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New Study Shows Companies How to Attract, Engage, and Retain Quality Employees Post-Pandemic

Dale Carnegie study finds 70 percent of employees say they're satisfied, so why are so many quietly quitting their jobs?
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Dale Carnegie and Associates revealed the results of a new study that provides business leaders with a model for building a human-centered workplace that attracts and retains highly engaged employees in a post-pandemic world.

Researchers surveyed more than 6,500 full-time workers worldwide to examine the relationship between employee engagement and retention in this new era of employee empowerment. The study, “Empowered Employees: Managing and Retaining Them in the New, Hybrid Workplace,” offers business leaders a road map for addressing the changing needs of a post-pandemic workforce, improving the quality of new hires, and boosting engagement and enhancing retention with both groups.

“Through these years of intense change, employees have shifted their work-life balance priorities, leaving organizations struggling to meet employee needs while finding the right balance between remote and in-person work,” says Joe Hart, president and CEO of Dale Carnegie and Associates.

“Our research indicates that when leadership builds human-centered systems that make employees feel confident, secure, and hopeful within the organization, they’ll see a significant shift in employee satisfaction and engagement,” says Hart. “To grow employee engagement, every level of leadership needs to forge a genuine emotional connection between employees and the organization.”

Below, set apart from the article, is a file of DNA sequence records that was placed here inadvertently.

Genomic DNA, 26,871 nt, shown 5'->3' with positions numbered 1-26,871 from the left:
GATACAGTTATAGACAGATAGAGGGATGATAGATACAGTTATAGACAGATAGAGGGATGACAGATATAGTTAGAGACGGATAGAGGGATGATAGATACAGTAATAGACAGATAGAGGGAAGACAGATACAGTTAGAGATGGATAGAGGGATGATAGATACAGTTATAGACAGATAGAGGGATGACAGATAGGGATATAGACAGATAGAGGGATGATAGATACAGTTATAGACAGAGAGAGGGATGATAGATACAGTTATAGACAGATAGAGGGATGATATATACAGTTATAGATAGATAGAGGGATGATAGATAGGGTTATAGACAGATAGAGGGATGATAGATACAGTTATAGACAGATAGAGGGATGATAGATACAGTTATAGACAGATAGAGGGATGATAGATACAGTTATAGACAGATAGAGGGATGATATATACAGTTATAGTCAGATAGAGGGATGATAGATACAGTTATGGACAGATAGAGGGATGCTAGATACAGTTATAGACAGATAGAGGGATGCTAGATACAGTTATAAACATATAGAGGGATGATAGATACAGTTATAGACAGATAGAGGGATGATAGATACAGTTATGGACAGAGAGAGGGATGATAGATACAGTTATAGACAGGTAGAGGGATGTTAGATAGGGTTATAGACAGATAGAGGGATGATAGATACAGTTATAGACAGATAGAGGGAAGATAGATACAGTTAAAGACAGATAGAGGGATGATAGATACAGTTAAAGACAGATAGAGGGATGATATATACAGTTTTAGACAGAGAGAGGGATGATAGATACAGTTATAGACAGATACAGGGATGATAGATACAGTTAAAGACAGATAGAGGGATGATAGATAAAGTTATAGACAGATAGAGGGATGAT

Key findings within the research indicate that when employers move an indifferent employee to one that is engaged, they can see a meaningful shift in the corporate culture:

  • 74 percent of engaged employees believe their work environment is safe versus 39 percent of indifferent employees.
  • 66 percent of engaged employees believe their organizations value differences among associates while only 22 percent of indifferent employees feel the same.
  • 77 percent of engaged employees believe the work they do contributes to the overall success of the company, but only 14 percent of indifferent employees believe their work has a positive impact.

The study shows that post-pandemic employees are laser-focused on their personal wellbeing and are willing to leave workplaces they feel are indifferent to their needs and fail to engage meaningfully with them. Thus, closing this gap in emotional connection is the key strategy of a new model of human-centered workplaces where leadership builds engagement with employees.

To read the in-depth analysis of employee research, including research-based recommendations for leaders on how to create a human-centered workplace that encourages confident, hopeful, and secure employees, download the full report, Engaging & Retaining Empowered Employees | Dale Carnegie Training

About The Author
julieKeller_author-1

Julie is the co-founder of Well Defined and a longtime influencer and advocate in the wellness world. Along with her work at Well Defined, she is an executive recruiter and marketing specialist for Hutchinson Consulting. She is also a consultant and content strategist for numerous wellness brands. She is the former editor-in-chief and publisher of American Spa and was named a 2019 Folio Top Woman in Media in the Industry Trailblazers category and a 2018 winner of ISPA’s Innovate Award. She is also a seasoned journalist, specializing in spa, travel, health, fitness, wellness, sustainability, and beauty. She has been published in Departures, ForbesTraveler.com, E! Online, Gayot.com, Insider’s Guide to Spas, Luxury Travel Advisor, Marin Magazine, Ocean Home, Smart Meetings, Spa Asia, and Travel Agent.